COBWEB CORNERS: Home for a dinky and art at Windy Point

By Mel McFarland

       So, after I wrote about the “dinky” streetcars up Ruxton three weeks ago, I was asked, “What happened to them after the line closed?” Now, usually that is not a good story, but for the enclosed dinky, it was. The car was taken up the cog track to Minnehaha, while I suspect the two open dinkies were scrapped.
       Track maintenance crews, commonly known as "section crews" because they were assigned to a maintenance section of the track, lived on the mountain in the summer. The sections were called Minnehaha, Mountain View and Windy Point. The upper two section houses, where the crews lived, still exist, most visibly Windy Point, which is a stone building. Mountain View used one of the cog's old passenger cars, and part of it still functions as a shelter.
       The Minnehaha site is clear now, but once it had a little frame building, and in the 1930s the dinky was placed next to it for additional storage.
       I would not know this had it not been for the Taggart family. I did a story about the Taggarts, specifically Johnny Taggart, in the Westside Pioneer in 2008. Johnny's father, Brough Taggart, was the section boss at the cog for many years. Johnny lived as a kid in the section houses along the line, later working in the shops and as an engineer. He had a collection of old family pictures, a couple of which showed the dinky at Minnehaha. There were stories that it was a car from the Midland Terminal, but once I saw the pictures I knew what it really was. The whole set of buildings there was removed in the early 1960s.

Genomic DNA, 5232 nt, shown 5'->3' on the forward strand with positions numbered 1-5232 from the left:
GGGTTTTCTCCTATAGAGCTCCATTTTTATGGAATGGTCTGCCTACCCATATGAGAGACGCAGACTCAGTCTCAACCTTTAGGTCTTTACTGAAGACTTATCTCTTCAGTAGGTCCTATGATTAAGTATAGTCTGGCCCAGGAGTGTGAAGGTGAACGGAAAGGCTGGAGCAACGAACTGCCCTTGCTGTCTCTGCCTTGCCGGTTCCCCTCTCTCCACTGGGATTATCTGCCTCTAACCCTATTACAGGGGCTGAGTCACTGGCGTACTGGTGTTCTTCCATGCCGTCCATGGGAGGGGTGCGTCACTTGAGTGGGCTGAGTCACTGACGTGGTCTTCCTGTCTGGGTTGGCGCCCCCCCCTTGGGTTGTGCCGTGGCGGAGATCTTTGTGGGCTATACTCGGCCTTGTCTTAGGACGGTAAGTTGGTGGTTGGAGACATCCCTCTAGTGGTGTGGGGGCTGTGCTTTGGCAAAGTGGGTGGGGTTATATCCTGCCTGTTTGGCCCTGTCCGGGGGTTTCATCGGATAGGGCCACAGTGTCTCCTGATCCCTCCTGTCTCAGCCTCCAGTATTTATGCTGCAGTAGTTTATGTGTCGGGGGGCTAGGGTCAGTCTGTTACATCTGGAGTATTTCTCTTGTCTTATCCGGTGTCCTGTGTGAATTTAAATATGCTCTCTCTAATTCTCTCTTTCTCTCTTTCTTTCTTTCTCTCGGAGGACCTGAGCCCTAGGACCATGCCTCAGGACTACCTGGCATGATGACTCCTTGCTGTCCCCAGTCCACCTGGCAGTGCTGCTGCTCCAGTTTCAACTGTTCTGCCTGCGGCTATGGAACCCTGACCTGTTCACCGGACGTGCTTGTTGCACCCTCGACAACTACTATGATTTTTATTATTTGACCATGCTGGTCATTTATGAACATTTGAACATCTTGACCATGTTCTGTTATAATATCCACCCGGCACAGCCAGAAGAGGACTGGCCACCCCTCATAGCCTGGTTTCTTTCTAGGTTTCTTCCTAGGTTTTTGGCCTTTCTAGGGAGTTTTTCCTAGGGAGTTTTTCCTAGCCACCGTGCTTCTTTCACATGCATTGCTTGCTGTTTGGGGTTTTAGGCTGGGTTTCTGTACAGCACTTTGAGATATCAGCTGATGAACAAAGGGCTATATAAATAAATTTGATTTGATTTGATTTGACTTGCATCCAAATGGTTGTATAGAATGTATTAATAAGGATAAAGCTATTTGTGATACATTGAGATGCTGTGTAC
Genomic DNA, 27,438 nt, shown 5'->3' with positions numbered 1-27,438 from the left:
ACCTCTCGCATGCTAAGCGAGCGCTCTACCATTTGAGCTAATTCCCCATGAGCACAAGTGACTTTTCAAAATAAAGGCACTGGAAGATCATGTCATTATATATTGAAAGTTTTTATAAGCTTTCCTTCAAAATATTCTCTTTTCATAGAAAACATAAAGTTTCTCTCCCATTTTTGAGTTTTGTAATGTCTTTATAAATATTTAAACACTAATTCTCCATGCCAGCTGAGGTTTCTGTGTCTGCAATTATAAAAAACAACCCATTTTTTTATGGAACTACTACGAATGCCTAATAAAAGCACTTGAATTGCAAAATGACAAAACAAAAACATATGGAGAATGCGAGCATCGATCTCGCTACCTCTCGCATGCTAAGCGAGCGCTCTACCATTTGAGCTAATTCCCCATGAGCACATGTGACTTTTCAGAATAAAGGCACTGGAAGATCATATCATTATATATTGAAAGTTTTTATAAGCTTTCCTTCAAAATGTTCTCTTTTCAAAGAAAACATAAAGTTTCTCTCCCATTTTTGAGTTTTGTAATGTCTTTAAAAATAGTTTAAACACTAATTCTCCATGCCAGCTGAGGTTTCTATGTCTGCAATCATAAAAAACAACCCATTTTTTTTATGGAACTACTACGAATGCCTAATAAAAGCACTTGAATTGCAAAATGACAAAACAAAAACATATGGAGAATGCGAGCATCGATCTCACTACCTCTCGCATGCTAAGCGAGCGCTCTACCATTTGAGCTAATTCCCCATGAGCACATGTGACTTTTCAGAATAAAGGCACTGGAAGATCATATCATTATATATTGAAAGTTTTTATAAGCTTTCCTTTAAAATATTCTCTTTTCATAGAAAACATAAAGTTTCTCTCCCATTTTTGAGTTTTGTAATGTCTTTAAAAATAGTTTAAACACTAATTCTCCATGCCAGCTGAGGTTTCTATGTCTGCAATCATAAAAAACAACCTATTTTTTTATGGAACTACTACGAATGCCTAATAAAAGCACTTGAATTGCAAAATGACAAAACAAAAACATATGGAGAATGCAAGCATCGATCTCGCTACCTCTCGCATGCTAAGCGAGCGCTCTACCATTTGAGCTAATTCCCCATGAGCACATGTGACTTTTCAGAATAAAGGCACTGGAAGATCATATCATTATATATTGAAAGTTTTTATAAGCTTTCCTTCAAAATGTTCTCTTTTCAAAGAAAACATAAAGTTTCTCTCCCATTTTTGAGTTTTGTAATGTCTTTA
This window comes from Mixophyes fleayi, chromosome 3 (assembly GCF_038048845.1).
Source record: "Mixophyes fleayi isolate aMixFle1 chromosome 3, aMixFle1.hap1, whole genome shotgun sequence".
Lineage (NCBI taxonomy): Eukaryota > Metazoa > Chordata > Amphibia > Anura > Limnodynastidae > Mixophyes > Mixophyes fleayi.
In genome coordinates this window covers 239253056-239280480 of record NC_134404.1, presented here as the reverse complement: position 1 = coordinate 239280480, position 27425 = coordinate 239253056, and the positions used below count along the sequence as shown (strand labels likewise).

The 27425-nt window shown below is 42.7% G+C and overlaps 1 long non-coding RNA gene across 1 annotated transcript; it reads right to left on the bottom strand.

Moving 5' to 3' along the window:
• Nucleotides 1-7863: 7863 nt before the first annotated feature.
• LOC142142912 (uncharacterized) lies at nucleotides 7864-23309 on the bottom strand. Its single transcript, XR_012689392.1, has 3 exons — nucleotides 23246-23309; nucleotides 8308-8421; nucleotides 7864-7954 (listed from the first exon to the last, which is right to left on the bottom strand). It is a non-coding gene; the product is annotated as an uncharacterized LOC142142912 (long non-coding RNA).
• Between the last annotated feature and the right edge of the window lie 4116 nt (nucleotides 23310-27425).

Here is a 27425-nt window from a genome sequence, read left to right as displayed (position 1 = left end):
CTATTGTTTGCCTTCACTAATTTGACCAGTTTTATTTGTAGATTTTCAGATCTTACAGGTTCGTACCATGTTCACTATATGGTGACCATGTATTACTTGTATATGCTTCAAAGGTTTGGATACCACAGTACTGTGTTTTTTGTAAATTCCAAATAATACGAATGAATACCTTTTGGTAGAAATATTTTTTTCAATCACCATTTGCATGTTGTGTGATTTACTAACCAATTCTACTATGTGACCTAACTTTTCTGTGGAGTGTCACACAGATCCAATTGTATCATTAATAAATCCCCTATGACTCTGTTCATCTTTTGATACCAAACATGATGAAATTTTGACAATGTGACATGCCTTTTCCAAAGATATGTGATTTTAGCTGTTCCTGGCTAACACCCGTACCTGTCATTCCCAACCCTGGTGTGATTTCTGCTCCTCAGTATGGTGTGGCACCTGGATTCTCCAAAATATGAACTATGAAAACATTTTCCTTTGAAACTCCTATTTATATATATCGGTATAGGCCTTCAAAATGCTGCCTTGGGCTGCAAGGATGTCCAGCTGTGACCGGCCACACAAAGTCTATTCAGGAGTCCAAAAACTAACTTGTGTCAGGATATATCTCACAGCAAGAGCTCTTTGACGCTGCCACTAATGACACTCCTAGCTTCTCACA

The Windy Point building is still used for storage. Its early doors, windows, and wooden floor are gone. Plywood covers the doors and windows, but the marmots chew on the wood. A few years ago one door was eaten away up as high as the marmots could stand. The section crew replaced it, but in a different way. Now if you go by the building it looks as if it has nice doors and windows. Those are only "scenery," actually painted to look like that. The door even has Brough Taggart's name on it. The end where the Taggarts lived has a face looking out, which is supposed to be Johnny!
       The painter, as well as the person who maintains it, is a local artist… me. It is fun each spring to touch up the artwork. It gets rather beaten up in the winter winds. Each year the scene is a bit different - flowers and curtains in the windows, for example. It is fun to see a hiker walk up to and try to grab the painted door knob!